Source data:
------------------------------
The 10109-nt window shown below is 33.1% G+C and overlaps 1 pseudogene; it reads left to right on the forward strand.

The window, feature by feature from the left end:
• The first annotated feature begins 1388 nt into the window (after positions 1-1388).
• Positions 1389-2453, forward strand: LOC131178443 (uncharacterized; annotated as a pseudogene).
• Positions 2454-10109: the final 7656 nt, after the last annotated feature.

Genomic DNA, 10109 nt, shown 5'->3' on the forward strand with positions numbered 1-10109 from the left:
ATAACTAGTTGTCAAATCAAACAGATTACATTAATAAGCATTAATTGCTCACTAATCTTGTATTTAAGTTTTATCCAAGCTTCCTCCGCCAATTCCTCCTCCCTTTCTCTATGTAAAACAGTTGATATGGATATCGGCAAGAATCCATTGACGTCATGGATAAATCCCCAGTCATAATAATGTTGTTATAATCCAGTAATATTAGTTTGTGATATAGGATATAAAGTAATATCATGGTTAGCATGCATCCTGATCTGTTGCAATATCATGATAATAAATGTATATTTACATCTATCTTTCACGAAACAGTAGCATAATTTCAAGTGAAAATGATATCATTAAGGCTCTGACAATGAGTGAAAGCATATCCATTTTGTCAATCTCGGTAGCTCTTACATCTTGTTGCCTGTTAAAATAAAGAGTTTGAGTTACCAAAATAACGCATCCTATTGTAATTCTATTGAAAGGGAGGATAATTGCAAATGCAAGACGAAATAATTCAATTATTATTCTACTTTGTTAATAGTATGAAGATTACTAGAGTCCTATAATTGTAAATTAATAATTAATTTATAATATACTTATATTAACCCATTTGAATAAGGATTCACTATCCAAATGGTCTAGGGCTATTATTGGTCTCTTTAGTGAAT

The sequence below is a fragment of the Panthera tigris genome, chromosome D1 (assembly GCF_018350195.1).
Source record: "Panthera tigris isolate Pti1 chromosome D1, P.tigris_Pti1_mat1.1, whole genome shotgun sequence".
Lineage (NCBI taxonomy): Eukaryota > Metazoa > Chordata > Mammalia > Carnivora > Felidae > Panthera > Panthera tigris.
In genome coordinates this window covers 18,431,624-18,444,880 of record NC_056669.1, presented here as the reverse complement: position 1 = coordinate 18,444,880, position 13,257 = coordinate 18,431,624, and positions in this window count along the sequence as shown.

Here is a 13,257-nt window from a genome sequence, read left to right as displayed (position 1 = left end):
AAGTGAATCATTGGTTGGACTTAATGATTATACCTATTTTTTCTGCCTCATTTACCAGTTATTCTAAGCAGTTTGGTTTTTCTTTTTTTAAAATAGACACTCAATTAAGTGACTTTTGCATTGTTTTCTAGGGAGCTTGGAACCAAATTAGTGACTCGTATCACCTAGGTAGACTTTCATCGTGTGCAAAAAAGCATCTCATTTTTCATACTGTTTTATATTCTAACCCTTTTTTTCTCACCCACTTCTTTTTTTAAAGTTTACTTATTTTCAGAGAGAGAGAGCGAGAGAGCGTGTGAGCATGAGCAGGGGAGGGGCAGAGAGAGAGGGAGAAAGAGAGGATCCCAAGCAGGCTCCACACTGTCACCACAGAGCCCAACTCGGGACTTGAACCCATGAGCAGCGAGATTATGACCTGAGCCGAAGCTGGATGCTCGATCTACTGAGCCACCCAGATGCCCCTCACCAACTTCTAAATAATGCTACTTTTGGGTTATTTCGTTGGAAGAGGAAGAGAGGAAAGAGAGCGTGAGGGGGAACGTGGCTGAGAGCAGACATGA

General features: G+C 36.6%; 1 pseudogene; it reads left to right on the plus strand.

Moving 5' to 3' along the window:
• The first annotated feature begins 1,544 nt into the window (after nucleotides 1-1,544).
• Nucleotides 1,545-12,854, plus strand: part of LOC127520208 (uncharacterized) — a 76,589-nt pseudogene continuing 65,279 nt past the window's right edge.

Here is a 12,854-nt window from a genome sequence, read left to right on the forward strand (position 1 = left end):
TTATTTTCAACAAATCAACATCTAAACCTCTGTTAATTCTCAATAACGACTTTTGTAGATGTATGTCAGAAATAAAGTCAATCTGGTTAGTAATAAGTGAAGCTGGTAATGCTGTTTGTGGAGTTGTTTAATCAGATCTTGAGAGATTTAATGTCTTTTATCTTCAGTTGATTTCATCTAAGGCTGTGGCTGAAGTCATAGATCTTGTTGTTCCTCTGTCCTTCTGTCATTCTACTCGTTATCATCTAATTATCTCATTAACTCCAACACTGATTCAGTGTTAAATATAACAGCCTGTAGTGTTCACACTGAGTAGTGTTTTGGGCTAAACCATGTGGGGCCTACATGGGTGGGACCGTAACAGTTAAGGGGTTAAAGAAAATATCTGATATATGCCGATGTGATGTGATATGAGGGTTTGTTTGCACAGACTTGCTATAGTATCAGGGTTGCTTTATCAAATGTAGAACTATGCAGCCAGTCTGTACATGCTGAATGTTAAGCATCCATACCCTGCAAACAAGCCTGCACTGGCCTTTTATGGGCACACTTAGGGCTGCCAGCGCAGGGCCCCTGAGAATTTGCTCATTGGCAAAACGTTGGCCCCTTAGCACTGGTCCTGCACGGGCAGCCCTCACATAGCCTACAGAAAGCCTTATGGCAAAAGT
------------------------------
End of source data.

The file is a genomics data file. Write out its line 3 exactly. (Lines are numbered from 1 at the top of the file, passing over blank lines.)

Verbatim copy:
• The first annotated feature begins 1388 nt into the window (after positions 1-1388).